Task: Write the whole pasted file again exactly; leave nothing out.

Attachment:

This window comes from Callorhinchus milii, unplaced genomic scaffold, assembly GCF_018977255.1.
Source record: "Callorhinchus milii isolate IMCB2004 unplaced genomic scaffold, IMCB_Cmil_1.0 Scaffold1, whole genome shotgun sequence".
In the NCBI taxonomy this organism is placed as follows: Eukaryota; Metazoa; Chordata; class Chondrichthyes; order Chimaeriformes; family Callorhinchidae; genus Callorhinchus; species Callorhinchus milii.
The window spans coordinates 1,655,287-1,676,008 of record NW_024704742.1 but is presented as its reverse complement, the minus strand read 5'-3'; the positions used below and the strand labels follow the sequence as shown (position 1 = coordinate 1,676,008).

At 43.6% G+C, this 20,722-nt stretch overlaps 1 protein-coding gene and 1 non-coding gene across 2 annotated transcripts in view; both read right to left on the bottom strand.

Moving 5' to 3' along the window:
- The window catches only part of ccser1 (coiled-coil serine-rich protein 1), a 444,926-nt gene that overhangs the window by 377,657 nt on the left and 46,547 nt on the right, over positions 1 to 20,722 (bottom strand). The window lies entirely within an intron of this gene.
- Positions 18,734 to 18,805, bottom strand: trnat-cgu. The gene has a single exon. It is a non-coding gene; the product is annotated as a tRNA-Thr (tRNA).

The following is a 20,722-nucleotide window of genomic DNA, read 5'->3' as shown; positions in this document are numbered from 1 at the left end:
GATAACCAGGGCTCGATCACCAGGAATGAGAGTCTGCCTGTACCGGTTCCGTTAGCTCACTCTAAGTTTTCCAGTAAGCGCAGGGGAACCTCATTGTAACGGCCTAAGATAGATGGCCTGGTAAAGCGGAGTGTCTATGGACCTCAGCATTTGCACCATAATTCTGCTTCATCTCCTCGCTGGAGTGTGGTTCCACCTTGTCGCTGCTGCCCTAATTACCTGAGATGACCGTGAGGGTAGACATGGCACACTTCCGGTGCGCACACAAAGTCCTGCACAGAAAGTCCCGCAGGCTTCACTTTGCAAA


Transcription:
This window comes from Callorhinchus milii, unplaced genomic scaffold, assembly GCF_018977255.1.
Source record: "Callorhinchus milii isolate IMCB2004 unplaced genomic scaffold, IMCB_Cmil_1.0 Scaffold1, whole genome shotgun sequence".
In the NCBI taxonomy this organism is placed as follows: Eukaryota; Metazoa; Chordata; class Chondrichthyes; order Chimaeriformes; family Callorhinchidae; genus Callorhinchus; species Callorhinchus milii.
The window spans coordinates 1,655,287-1,676,008 of record NW_024704742.1 but is presented as its reverse complement, the minus strand read 5'-3'; the positions used below and the strand labels follow the sequence as shown (position 1 = coordinate 1,676,008).

At 43.6% G+C, this 20,722-nt stretch overlaps 1 protein-coding gene and 1 non-coding gene across 2 annotated transcripts in view; both read right to left on the bottom strand.

Moving 5' to 3' along the window:
- The window catches only part of ccser1 (coiled-coil serine-rich protein 1), a 444,926-nt gene that overhangs the window by 377,657 nt on the left and 46,547 nt on the right, over positions 1 to 20,722 (bottom strand). The window lies entirely within an intron of this gene.
- Positions 18,734 to 18,805, bottom strand: trnat-cgu. The gene has a single exon. It is a non-coding gene; the product is annotated as a tRNA-Thr (tRNA).

The following is a 20,722-nucleotide window of genomic DNA, read 5'->3' as shown; positions in this document are numbered from 1 at the left end:
GATAACCAGGGCTCGATCACCAGGAATGAGAGTCTGCCTGTACCGGTTCCGTTAGCTCACTCTAAGTTTTCCAGTAAGCGCAGGGGAACCTCATTGTAACGGCCTAAGATAGATGGCCTGGTAAAGCGGAGTGTCTATGGACCTCAGCATTTGCACCATAATTCTGCTTCATCTCCTCGCTGGAGTGTGGTTCCACCTTGTCGCTGCTGCCCTAATTACCTGAGATGACCGTGAGGGTAGACATGGCACACTTCCGGTGCGCACACAAAGTCCTGCACAGAAAGTCCCGCAGGCTTCACTTTGCAAA